High Carbon Steel Vs Stainless Steel

Ever wondered what the difference is between high carbon steel and stainless steel? The tldr is that it all comes down to definitions and chemical compositions. For a steel to be classified as 'stainless' it needs to have a chromium content of 10.5% or more. For a steel to be classified as 'high carbon' it needs to have a carbon content above 1%. 

There are stainless steels that have carbon contents higher than 1% - technically making them 'high carbon' steels too. Confusing right?

For simplicity, most knife makers will refer to steels with more than 10.5% chromium content as stainless steel, regardless of the carbon content. Knife makers will also commonly call steels with less than 10.5% chromium content 'carbon steel' and 'high carbon steel'. The difference between the two again comes down to chemical composition. Only steels with more than 1% carbon fall into the high carbon bracket. There are many different classifications of steel (high speed, tool, spring etc) but when buying a knife the main choice you will need to make is between steels that resist stains and those that don't. 

If you want a knife that will take on a patina over time, showing the story of its use, then a high carbon steel knife is the way to go. Some carbon steels can also form a hamon during heat treatment which looks spectacular. Due to carbon steels having less than 10.5% chromium they must be cleaned and dried straight after use to prevent rusting and pitting. High carbon steels are, generally speaking, tougher than stainless steels and slightly easier to get hair-splitting sharp.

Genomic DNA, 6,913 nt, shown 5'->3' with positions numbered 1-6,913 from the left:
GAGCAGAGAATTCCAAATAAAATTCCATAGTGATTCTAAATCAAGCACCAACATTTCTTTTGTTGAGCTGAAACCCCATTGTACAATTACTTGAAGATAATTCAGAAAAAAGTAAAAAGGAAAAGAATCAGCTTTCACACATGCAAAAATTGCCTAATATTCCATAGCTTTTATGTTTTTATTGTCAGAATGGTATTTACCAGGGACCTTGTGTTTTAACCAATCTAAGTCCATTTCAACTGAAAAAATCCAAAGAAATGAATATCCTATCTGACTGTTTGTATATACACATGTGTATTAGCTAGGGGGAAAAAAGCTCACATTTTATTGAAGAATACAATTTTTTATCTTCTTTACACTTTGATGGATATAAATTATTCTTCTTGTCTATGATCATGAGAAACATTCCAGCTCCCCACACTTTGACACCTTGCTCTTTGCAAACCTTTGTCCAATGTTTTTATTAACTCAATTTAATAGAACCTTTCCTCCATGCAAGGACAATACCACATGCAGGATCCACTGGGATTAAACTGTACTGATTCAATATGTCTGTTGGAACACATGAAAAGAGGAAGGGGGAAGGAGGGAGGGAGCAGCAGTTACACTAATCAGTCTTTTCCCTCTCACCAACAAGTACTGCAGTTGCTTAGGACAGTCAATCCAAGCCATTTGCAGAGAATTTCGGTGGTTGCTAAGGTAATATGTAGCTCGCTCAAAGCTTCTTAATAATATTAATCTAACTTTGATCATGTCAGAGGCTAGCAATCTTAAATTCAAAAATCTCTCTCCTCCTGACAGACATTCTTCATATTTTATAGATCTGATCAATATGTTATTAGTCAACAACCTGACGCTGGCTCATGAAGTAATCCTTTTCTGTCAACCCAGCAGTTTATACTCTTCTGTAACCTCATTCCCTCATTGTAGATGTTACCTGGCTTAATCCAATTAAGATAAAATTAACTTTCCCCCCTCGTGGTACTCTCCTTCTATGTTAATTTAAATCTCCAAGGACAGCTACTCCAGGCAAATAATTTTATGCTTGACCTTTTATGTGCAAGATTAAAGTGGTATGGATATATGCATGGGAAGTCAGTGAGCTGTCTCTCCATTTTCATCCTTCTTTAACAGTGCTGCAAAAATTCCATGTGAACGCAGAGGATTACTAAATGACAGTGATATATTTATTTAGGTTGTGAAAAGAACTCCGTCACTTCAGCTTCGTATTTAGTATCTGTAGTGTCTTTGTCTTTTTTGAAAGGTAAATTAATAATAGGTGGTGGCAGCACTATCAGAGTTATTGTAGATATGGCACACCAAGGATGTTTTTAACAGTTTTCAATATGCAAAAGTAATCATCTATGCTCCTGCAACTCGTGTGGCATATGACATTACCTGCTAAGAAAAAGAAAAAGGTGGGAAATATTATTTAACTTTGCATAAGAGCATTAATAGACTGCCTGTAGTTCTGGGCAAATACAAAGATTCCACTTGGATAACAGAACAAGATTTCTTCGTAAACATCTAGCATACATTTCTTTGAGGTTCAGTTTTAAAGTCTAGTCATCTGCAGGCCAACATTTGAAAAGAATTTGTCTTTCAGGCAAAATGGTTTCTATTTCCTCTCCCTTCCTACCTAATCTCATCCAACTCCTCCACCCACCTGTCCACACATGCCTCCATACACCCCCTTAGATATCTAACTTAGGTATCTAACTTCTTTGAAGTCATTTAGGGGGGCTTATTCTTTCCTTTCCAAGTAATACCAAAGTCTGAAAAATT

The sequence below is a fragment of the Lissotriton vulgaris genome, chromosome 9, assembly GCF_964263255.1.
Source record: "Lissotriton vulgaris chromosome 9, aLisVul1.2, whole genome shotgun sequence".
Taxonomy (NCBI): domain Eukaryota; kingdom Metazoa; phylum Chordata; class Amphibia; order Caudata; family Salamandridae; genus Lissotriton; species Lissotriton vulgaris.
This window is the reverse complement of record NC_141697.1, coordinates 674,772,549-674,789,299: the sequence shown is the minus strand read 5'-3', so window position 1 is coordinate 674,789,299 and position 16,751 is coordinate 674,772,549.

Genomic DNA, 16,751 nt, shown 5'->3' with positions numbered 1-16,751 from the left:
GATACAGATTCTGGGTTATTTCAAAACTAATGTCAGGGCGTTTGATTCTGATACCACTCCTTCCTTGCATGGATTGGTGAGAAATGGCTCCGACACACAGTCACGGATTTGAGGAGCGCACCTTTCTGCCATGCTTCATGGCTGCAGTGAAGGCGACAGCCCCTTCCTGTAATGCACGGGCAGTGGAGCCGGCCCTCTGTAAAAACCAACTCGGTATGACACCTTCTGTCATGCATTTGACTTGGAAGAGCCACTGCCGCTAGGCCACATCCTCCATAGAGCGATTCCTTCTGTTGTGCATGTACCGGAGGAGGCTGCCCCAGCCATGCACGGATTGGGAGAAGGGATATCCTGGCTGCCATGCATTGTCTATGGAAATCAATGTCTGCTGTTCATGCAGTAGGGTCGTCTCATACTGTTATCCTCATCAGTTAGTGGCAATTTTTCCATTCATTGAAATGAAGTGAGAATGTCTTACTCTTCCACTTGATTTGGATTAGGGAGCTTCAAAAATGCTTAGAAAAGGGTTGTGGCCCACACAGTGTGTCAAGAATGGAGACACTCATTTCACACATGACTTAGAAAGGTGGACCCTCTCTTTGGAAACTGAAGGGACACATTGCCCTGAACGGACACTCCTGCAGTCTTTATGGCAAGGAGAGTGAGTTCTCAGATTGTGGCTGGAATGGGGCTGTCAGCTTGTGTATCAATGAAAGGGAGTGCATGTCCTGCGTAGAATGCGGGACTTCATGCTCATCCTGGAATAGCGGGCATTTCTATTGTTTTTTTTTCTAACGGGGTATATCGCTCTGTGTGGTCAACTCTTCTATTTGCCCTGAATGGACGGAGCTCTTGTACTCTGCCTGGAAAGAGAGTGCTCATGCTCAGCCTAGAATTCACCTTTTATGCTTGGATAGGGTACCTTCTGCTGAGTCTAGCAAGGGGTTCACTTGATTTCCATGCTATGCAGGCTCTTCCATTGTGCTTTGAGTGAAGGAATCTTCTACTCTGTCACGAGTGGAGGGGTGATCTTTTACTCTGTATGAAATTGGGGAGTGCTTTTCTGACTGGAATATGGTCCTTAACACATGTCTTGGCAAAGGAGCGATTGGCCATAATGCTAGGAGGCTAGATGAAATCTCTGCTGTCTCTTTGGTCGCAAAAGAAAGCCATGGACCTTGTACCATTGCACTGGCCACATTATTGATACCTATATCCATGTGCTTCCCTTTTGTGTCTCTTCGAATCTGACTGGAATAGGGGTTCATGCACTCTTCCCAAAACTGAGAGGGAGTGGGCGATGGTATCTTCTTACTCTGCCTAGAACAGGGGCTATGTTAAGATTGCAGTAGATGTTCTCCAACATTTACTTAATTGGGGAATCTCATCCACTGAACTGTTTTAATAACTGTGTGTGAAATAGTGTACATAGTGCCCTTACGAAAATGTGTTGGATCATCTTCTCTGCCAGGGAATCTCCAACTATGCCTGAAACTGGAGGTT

If you, like me, are slightly messy and forgetful in the kitchen then a stainless steel knife is likely the better choice. They won't rust anywhere near as quickly as carbon steels and don't need washing and drying immediately after use. Modern, high quality stainless steels can get as sharp as high carbon steels though may need a little more effort when sharpening. However they typically also hold an edge longer than many high carbon steels.

So it really comes down to what best fits you. Have a look through the gallery to see photos of both high carbon and stainless steels to get an idea of what you like the look of. We only use high performance steels so you'll get a super sharp knife that'll hold an edge nicely regardless of which steel you choose. If you have any questions just drop us an email; we always love a chat.

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